Our View: Even government has to tighten belt in bad economic times
Last week's news that Wisconsin faces a serious budget shortfall comes as no surprise.
Perhaps that's why it didn't take state officials long to react when the Legislative Fiscal Bureau released its gloomy revenue projections Feb. 13.
Governor Jim Doyle and legislative leaders have been bracing for the bad news for some time now. State officials knew things were bad heading into the Christmas shopping season, but they wanted to wait for actual sales tax collections to trickle in before pushing the panic button.
The report puts a concrete number on the whole issue. Now it might be time to find that panic button and push it.
If no adjustments are made in the state budget, Wisconsin could have a $652.3 million shortfall by the end of the 2007-09 biennium.
Declining sales tax collections are mostly to blame for the mess. As people face tough economic times, they spend less money and the state gets less sales tax funding as a result.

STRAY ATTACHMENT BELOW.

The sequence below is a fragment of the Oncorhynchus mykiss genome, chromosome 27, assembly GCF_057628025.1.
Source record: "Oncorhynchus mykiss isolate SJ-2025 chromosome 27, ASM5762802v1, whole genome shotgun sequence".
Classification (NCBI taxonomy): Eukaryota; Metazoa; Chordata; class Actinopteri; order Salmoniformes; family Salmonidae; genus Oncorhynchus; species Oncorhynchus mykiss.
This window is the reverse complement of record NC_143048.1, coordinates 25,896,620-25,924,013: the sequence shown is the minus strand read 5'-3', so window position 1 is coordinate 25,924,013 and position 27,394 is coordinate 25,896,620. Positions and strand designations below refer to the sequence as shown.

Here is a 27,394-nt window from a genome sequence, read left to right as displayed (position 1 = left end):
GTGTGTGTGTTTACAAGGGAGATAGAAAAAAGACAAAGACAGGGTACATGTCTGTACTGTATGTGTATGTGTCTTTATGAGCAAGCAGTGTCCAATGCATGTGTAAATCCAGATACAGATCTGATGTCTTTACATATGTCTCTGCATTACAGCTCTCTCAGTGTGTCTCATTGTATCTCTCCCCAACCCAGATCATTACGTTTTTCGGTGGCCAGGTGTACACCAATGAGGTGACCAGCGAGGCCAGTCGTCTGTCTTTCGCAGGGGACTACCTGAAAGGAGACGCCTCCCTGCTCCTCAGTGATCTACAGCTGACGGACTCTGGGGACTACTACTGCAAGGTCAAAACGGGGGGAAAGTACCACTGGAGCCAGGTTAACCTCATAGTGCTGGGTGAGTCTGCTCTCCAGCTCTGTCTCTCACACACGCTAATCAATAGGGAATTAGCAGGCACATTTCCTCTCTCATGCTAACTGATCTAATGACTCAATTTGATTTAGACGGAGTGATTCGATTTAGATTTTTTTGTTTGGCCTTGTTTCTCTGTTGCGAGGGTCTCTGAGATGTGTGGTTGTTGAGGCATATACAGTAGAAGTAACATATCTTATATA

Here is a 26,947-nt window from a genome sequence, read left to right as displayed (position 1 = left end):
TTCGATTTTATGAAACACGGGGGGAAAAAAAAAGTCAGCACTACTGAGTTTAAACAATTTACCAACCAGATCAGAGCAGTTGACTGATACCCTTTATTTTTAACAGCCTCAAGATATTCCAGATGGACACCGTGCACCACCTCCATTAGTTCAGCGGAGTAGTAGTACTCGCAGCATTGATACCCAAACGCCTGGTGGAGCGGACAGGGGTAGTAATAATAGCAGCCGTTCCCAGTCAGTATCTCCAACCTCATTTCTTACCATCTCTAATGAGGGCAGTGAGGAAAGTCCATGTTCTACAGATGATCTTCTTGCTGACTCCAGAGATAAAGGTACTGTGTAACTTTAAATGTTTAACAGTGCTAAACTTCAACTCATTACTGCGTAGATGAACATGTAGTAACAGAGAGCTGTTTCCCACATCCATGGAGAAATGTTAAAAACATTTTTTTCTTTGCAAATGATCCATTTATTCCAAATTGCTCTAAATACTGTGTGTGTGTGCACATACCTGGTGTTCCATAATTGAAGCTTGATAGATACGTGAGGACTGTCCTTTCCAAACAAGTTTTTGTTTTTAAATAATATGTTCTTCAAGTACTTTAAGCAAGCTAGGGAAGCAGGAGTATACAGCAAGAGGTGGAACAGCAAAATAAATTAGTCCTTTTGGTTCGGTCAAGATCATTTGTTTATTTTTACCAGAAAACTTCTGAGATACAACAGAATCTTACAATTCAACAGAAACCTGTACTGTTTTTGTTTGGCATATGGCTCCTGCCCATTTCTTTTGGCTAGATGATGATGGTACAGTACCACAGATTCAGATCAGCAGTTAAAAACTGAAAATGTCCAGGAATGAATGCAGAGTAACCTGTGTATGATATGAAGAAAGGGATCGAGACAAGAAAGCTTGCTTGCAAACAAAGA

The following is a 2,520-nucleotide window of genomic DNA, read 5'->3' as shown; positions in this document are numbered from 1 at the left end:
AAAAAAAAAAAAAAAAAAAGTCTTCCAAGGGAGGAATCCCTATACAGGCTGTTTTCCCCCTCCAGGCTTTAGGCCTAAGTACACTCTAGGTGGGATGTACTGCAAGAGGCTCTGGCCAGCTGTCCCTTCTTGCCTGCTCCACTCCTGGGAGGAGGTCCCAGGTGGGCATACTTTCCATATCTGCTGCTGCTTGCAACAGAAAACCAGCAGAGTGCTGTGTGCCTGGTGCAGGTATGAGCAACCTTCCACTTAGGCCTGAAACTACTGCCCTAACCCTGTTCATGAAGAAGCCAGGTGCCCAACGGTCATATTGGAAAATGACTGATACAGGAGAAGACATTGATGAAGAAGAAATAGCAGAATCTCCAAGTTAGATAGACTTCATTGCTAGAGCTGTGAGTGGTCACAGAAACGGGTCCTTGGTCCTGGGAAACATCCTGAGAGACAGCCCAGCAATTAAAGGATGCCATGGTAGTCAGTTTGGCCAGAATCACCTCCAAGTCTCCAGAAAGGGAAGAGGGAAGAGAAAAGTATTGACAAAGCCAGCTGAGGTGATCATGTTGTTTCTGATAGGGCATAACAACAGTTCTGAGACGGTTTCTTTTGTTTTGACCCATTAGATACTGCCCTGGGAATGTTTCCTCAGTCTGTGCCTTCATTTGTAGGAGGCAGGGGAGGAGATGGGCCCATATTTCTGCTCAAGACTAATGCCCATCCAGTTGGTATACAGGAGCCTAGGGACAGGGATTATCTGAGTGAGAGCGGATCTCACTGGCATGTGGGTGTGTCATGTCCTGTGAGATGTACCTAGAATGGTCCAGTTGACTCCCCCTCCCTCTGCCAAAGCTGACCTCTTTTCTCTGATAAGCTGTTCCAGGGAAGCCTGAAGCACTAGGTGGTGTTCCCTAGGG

The Wisconsin Department of Administration last week announced several steps they will take to soften the shortfall figures just a bit.
Through cuts in state government budgets, officials hope to save $111 million this fiscal year. On the list of ideas to save money are stalling any hiring and limiting the amount of travel.
Even with those cuts, the Legislature and Governor Doyle have a lot of work to do to close the gap between expected revenue and governmental expenditures.
What we don't want to see is additional borrowing, or extending out existing debt payments, in order to fix the immediate problem. Such action only delays a real fix until later on.
Of course, that means a possible answer is higher taxes to help pay the state's obligations. No one wants to see that, but such proposals may need to be considered in light of the current economic atmosphere.